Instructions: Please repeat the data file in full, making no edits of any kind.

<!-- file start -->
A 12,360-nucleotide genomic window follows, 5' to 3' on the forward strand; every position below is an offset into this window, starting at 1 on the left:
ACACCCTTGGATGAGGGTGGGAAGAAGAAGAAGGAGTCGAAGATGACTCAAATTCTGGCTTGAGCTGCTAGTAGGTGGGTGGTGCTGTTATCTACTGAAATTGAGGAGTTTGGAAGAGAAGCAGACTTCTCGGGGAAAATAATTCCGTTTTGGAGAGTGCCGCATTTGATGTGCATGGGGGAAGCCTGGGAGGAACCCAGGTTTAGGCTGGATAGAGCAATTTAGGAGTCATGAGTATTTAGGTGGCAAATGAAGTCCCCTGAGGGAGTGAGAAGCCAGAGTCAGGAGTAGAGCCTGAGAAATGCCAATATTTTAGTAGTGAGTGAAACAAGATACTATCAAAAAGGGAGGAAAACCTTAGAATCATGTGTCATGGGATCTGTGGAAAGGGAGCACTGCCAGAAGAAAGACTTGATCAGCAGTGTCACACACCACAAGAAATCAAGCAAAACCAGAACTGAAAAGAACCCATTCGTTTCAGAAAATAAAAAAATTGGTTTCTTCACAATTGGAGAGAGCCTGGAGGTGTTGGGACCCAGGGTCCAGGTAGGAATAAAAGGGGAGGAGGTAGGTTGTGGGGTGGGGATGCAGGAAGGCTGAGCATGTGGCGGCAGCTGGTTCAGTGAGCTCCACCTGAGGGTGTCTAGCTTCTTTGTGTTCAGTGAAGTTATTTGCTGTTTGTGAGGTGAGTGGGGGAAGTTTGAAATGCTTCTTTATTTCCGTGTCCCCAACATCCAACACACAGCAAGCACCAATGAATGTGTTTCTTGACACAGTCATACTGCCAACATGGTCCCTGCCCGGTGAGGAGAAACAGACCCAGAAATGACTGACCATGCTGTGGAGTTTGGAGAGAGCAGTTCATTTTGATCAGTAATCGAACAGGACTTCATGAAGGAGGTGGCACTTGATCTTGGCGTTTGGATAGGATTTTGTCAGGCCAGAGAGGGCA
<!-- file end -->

A 12,360-nucleotide genomic window follows, 5' to 3' on the forward strand; every position below is an offset into this window, starting at 1 on the left:
ACACCCTTGGATGAGGGTGGGAAGAAGAAGAAGGAGTCGAAGATGACTCAAATTCTGGCTTGAGCTGCTAGTAGGTGGGTGGTGCTGTTATCTACTGAAATTGAGGAGTTTGGAAGAGAAGCAGACTTCTCGGGGAAAATAATTCCGTTTTGGAGAGTGCCGCATTTGATGTGCATGGGGGAAGCCTGGGAGGAACCCAGGTTTAGGCTGGATAGAGCAATTTAGGAGTCATGAGTATTTAGGTGGCAAATGAAGTCCCCTGAGGGAGTGAGAAGCCAGAGTCAGGAGTAGAGCCTGAGAAATGCCAATATTTTAGTAGTGAGTGAAACAAGATACTATCAAAAAGGGAGGAAAACCTTAGAATCATGTGTCATGGGATCTGTGGAAAGGGAGCACTGCCAGAAGAAAGACTTGATCAGCAGTGTCACACACCACAAGAAATCAAGCAAAACCAGAACTGAAAAGAACCCATTCGTTTCAGAAAATAAAAAAATTGGTTTCTTCACAATTGGAGAGAGCCTGGAGGTGTTGGGACCCAGGGTCCAGGTAGGAATAAAAGGGGAGGAGGTAGGTTGTGGGGTGGGGATGCAGGAAGGCTGAGCATGTGGCGGCAGCTGGTTCAGTGAGCTCCACCTGAGGGTGTCTAGCTTCTTTGTGTTCAGTGAAGTTATTTGCTGTTTGTGAGGTGAGTGGGGGAAGTTTGAAATGCTTCTTTATTTCCGTGTCCCCAACATCCAACACACAGCAAGCACCAATGAATGTGTTTCTTGACACAGTCATACTGCCAACATGGTCCCTGCCCGGTGAGGAGAAACAGACCCAGAAATGACTGACCATGCTGTGGAGTTTGGAGAGAGCAGTTCATTTTGATCAGTAATCGAACAGGACTTCATGAAGGAGGTGGCACTTGATCTTGGCGTTTGGATAGGATTTTGTCAGGCCAGAGAGGGCA